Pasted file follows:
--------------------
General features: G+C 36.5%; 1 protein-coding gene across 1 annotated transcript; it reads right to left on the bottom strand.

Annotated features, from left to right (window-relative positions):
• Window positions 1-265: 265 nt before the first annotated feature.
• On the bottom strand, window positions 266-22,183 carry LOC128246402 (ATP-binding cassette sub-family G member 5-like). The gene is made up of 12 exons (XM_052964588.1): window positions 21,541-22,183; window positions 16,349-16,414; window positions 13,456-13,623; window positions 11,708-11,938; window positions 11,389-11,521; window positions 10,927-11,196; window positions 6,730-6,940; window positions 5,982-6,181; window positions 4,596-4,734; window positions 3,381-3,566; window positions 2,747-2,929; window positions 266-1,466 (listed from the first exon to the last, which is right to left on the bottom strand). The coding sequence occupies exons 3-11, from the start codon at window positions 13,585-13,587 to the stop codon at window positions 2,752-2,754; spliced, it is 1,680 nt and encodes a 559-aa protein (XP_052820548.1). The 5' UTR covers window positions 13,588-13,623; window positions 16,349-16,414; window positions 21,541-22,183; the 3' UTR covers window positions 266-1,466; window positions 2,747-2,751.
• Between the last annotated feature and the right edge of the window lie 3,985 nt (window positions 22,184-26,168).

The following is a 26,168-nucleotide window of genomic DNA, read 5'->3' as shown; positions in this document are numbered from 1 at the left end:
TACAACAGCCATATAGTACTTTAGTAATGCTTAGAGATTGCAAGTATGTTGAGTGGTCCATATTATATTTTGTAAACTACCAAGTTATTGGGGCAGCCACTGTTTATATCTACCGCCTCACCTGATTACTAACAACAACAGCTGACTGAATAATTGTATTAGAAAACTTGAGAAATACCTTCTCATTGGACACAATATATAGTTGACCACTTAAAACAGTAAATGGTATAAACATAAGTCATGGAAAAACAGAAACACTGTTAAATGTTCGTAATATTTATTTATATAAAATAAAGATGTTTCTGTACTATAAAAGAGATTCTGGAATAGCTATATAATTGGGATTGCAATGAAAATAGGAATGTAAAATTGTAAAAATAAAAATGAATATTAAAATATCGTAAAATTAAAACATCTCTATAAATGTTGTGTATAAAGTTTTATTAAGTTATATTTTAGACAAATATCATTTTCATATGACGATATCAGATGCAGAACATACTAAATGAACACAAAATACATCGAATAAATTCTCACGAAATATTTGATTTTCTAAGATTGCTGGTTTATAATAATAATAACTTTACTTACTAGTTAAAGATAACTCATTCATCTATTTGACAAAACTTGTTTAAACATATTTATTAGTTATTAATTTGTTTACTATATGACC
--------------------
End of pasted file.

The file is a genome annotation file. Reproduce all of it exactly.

General features: G+C 36.5%; 1 protein-coding gene across 1 annotated transcript; it reads right to left on the bottom strand.

Annotated features, from left to right (window-relative positions):
• Window positions 1-265: 265 nt before the first annotated feature.
• On the bottom strand, window positions 266-22,183 carry LOC128246402 (ATP-binding cassette sub-family G member 5-like). The gene is made up of 12 exons (XM_052964588.1): window positions 21,541-22,183; window positions 16,349-16,414; window positions 13,456-13,623; window positions 11,708-11,938; window positions 11,389-11,521; window positions 10,927-11,196; window positions 6,730-6,940; window positions 5,982-6,181; window positions 4,596-4,734; window positions 3,381-3,566; window positions 2,747-2,929; window positions 266-1,466 (listed from the first exon to the last, which is right to left on the bottom strand). The coding sequence occupies exons 3-11, from the start codon at window positions 13,585-13,587 to the stop codon at window positions 2,752-2,754; spliced, it is 1,680 nt and encodes a 559-aa protein (XP_052820548.1). The 5' UTR covers window positions 13,588-13,623; window positions 16,349-16,414; window positions 21,541-22,183; the 3' UTR covers window positions 266-1,466; window positions 2,747-2,751.
• Between the last annotated feature and the right edge of the window lie 3,985 nt (window positions 22,184-26,168).

The following is a 26,168-nucleotide window of genomic DNA, read 5'->3' as shown; positions in this document are numbered from 1 at the left end:
TACAACAGCCATATAGTACTTTAGTAATGCTTAGAGATTGCAAGTATGTTGAGTGGTCCATATTATATTTTGTAAACTACCAAGTTATTGGGGCAGCCACTGTTTATATCTACCGCCTCACCTGATTACTAACAACAACAGCTGACTGAATAATTGTATTAGAAAACTTGAGAAATACCTTCTCATTGGACACAATATATAGTTGACCACTTAAAACAGTAAATGGTATAAACATAAGTCATGGAAAAACAGAAACACTGTTAAATGTTCGTAATATTTATTTATATAAAATAAAGATGTTTCTGTACTATAAAAGAGATTCTGGAATAGCTATATAATTGGGATTGCAATGAAAATAGGAATGTAAAATTGTAAAAATAAAAATGAATATTAAAATATCGTAAAATTAAAACATCTCTATAAATGTTGTGTATAAAGTTTTATTAAGTTATATTTTAGACAAATATCATTTTCATATGACGATATCAGATGCAGAACATACTAAATGAACACAAAATACATCGAATAAATTCTCACGAAATATTTGATTTTCTAAGATTGCTGGTTTATAATAATAATAACTTTACTTACTAGTTAAAGATAACTCATTCATCTATTTGACAAAACTTGTTTAAACATATTTATTAGTTATTAATTTGTTTACTATATGACC